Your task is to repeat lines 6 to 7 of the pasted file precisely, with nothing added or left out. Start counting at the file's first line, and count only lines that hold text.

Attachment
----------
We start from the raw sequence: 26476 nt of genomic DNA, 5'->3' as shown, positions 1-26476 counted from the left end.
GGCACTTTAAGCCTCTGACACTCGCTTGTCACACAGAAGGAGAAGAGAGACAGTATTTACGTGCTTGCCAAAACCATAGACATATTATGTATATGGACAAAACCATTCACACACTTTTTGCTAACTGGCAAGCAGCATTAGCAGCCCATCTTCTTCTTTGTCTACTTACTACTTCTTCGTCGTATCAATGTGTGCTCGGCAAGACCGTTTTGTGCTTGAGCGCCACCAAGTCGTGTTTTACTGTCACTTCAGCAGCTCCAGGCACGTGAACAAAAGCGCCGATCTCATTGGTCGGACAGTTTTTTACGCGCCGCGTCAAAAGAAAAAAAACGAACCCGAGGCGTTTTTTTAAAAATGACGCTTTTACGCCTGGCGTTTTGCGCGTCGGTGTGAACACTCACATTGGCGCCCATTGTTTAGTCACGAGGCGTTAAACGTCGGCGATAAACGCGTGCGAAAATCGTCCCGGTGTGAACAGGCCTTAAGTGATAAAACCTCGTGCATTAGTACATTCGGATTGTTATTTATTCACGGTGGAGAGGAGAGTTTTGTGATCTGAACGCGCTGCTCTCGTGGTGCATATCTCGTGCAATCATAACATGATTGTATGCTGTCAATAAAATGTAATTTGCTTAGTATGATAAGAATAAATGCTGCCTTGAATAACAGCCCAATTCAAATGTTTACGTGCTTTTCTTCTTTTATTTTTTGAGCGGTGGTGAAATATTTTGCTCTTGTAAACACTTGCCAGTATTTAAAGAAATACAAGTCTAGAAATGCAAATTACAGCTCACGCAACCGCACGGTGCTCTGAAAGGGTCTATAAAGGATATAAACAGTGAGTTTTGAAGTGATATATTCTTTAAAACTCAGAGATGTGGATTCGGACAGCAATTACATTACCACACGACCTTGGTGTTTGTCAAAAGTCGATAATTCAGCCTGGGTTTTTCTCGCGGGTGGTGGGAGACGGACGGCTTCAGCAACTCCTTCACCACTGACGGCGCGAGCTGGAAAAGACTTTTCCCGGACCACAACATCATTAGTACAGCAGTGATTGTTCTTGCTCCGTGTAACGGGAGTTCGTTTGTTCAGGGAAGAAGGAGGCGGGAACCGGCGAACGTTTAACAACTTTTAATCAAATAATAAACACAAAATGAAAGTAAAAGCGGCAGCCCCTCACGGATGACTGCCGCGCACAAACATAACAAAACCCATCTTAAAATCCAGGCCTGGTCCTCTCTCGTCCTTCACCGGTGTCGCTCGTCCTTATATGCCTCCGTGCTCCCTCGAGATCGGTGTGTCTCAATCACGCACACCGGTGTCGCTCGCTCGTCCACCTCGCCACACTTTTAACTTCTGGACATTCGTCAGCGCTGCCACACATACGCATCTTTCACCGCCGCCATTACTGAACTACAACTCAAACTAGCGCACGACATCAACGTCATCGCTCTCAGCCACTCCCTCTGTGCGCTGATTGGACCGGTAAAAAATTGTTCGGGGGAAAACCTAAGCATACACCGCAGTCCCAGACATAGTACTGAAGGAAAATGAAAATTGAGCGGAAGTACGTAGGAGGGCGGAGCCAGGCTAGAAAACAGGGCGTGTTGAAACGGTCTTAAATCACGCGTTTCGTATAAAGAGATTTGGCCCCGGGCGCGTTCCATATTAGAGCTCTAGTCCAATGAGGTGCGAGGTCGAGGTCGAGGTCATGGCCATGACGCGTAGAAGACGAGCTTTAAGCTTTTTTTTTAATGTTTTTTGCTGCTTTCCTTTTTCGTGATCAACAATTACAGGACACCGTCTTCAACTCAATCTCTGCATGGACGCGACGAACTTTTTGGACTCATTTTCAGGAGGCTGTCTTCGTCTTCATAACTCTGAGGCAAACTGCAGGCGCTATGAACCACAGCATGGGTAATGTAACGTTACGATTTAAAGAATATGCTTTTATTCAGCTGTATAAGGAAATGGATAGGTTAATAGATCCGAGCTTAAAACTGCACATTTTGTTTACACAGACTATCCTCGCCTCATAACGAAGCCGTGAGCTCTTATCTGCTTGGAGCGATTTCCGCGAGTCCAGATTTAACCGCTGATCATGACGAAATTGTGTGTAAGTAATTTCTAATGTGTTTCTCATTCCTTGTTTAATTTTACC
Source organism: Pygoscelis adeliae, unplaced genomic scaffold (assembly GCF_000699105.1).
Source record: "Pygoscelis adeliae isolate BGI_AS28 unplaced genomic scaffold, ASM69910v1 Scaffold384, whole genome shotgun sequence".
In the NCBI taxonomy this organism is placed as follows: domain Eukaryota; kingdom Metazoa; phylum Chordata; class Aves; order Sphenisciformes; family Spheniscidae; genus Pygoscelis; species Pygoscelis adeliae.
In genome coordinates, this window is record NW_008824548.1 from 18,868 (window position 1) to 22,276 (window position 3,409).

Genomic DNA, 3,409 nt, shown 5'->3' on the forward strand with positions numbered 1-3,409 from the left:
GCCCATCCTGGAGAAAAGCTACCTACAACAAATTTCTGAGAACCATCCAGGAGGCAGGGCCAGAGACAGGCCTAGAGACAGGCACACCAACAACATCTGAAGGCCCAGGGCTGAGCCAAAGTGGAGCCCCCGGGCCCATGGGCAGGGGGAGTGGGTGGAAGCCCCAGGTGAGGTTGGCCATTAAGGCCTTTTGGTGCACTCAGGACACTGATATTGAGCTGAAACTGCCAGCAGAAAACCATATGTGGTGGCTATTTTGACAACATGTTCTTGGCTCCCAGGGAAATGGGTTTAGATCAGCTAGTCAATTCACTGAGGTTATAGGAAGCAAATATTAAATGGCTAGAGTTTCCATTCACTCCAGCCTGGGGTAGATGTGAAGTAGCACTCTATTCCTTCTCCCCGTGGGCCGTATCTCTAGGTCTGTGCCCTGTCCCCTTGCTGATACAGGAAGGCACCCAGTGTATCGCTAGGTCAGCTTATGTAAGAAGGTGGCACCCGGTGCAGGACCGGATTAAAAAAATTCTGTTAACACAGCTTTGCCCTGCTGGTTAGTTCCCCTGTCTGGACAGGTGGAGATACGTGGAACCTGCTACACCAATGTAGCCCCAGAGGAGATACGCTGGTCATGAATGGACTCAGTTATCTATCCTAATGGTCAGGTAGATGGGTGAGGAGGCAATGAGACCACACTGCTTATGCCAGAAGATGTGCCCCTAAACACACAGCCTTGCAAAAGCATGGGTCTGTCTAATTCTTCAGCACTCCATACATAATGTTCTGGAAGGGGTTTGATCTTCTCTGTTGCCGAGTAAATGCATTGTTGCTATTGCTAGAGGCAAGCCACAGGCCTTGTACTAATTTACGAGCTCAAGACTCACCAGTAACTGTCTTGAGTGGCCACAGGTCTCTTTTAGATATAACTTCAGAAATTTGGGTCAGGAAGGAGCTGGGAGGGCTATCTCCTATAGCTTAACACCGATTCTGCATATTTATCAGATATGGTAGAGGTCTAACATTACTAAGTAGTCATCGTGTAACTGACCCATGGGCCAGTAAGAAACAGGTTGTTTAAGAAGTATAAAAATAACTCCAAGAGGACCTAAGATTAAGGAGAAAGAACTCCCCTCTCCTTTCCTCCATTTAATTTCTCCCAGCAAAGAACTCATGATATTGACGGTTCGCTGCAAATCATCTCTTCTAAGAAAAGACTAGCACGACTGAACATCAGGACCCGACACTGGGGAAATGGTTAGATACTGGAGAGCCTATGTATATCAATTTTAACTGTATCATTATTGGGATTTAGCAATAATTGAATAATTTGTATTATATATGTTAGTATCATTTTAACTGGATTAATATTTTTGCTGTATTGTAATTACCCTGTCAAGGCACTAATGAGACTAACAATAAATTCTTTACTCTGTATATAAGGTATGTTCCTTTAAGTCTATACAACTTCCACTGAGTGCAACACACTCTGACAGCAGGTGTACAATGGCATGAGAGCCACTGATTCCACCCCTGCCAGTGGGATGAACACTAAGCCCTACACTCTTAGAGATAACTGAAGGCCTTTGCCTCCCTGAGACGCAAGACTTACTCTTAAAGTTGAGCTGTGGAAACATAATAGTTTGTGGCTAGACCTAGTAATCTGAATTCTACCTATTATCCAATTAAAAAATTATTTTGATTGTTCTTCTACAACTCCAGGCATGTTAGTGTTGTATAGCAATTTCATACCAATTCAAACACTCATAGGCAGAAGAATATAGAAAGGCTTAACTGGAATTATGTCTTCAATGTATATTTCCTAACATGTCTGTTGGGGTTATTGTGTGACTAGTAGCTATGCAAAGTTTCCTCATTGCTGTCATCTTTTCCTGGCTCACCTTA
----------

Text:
In genome coordinates, this window is record NW_008824548.1 from 18,868 (window position 1) to 22,276 (window position 3,409).

Genomic DNA, 3,409 nt, shown 5'->3' on the forward strand with positions numbered 1-3,409 from the left: